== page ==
Updated: December 9, 2020
Although I haven’t flown since late February, everyone I’ve spoken to and all the stories I’ve read claim that Delta Air Lines, followed by Southwest Airlines, are doing the best job flying during COVID-19. There are a number of reasons why but what’s making them stand out from the rest is that they’re blocking the middle seats.
But these two airlines are not the only ones doing this so I listed the others below with the dates they’ve committed to keeping the middle seat open.
Delta Air Lines
Delta Air Lines is blocking middle seats through March 30, 2021.
“Delta will block the selection of middle seats in Delta Premium Select, Delta Comfort+ and Main Cabin via the Fly Delta app or online.
“For customers in parties of 1-2: Middle seats will be blocked for safety. For customers in parties of 3 or more: Middle seats will appear as available for booking, to allow families and travel companions to select seats together.
Delta will also make sure that their flights are not filled to capacity. Customers can expect that Delta will:
-limit the number of customers on board all aircraft – with or without middle seats.
-limit the First Class cabin to half capacity to further ensure more space between customers.
-block one aisle of seats on aircraft without middle seats.
-on routes where planes begin to fill, they will continue to look for opportunities to upsize to a larger aircraft type or add more flights.
Alaska Airlines is extending blocking seats through January 6, 2021. However, keep in mind, they do warn: “There can be occasions where extra space cannot be guaranteed due to unforeseen changes such as re-accommodating guests from a previously canceled flight.”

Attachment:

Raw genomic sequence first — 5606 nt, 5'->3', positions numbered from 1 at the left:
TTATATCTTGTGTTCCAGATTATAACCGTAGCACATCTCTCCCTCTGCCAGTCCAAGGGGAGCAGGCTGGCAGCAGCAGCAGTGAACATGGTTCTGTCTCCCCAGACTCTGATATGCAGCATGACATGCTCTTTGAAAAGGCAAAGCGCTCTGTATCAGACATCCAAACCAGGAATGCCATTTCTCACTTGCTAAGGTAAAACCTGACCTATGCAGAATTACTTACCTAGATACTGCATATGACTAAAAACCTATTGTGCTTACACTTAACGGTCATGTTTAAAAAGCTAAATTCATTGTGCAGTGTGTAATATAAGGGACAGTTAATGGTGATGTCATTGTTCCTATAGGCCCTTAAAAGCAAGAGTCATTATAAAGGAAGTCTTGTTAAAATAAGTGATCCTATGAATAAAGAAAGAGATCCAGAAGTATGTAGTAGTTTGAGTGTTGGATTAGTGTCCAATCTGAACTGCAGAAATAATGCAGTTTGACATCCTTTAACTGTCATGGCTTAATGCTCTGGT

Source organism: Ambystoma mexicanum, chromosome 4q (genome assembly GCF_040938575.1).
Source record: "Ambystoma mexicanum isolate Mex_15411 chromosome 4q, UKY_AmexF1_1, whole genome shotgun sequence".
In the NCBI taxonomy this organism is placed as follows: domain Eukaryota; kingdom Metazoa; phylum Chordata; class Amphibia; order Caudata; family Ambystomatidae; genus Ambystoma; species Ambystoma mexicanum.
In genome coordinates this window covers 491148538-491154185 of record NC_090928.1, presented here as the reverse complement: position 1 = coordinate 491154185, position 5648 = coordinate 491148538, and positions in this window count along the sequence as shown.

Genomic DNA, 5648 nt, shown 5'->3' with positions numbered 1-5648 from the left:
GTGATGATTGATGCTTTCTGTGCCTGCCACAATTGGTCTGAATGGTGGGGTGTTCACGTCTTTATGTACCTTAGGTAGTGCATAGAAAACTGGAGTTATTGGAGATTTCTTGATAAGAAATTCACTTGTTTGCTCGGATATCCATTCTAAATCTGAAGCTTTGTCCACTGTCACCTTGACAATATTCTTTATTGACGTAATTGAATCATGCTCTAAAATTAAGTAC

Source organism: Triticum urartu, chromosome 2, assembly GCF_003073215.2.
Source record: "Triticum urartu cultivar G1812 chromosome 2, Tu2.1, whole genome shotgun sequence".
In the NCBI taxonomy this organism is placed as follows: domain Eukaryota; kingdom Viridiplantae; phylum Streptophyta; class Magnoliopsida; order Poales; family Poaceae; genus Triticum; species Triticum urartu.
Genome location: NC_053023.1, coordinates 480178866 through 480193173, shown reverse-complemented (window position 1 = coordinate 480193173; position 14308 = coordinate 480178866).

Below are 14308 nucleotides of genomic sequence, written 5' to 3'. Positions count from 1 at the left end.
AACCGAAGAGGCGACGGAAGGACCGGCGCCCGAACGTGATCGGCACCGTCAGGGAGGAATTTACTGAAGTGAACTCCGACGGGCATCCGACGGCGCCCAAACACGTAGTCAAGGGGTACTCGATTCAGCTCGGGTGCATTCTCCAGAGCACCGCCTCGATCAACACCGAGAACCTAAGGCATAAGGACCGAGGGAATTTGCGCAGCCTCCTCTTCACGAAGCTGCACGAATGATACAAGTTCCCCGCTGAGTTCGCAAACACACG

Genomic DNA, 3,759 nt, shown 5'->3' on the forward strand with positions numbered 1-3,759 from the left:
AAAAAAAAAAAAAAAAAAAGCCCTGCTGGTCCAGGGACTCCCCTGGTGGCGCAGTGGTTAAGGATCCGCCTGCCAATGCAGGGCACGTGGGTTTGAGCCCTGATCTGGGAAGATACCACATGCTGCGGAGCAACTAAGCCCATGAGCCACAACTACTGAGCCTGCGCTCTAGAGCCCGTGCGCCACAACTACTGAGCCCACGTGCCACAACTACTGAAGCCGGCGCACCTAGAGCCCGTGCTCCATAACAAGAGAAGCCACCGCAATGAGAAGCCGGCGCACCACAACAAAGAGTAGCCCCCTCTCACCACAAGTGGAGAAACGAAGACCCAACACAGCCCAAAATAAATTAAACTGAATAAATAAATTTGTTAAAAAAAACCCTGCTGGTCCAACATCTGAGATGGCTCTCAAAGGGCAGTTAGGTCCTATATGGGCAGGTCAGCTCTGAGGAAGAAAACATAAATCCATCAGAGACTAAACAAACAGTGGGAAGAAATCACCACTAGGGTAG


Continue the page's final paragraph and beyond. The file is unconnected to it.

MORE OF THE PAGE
JetBlue is extending its commitment to “seat distancing” for flights through the “holiday season” in rows where parties are not traveling together. According to their website: “We previously announced plans to limit onboard capacity to 70% and no longer guarantee empty middle or adjacent seats for travel from October 15 through December 1. During the busy holiday season, from December 2 through January 7, 2021, we will limit onboard capacity to 85%, but specific seats will no longer be blocked and we will not guarantee empty middle or adjacent seats. Starting January 8, 2021, we’ll make all seats available for sale during the winter period when demand is typically lower and flights are often less full.”
My favorite airline to fly to the islands especially in their lie-flat first class seats is Hawaiian Airlines. They “are currently preventing the booking of middle seats on our aircraft to continue to provide more space for guests and flight attendants through December 15. Depending on load factors, seating may need to be adjusted at the gate to maximize spacing throughout the cabin and meet weight and balance restrictions.”
I know American and United claim that blocking the middle seats don’t prevent passengers from getting COVID-19 and that’s true because if a passenger near you or even passing by has it and they’re not wearing a mask, you can get infected. But by blocking the middle seat, it does reduce the number of passengers on the plane, therefore reducing your chances. It’s also a lot more comfortable to fly with an open seat next to you. No more elbowing for that arm rest.
As you can see, Delta has the most generous policy of the four airlines since they’re blocking middle seats until January 6, 2021. They’re followed by Alaska and JetBlue. Hopefully, the latter two will extend.
If I was going to fly, I would not only choose an airline that’s blocking middle seats but I would also choose a window seat so I’m not near people passing through the aisle or getting stuff from their bags. I would also steer clear of the bathrooms.
Do you have any tips to add for flying during COVID-19? Please leave them below!
I have been on planes and at least six different airports over the summer…
No problems or big concerns. The planes are much cleaner (even the bathrooms) as well as airports. It’s your hands to your face that is the big problem when you travel! Yes, coughing and sneezing is a problem, but much of that is mitigated by everyone wearing masks.
My airline pilot neighbor said the cabin air filtration system on the major airline he works for is excellent. I think the article below is very informative!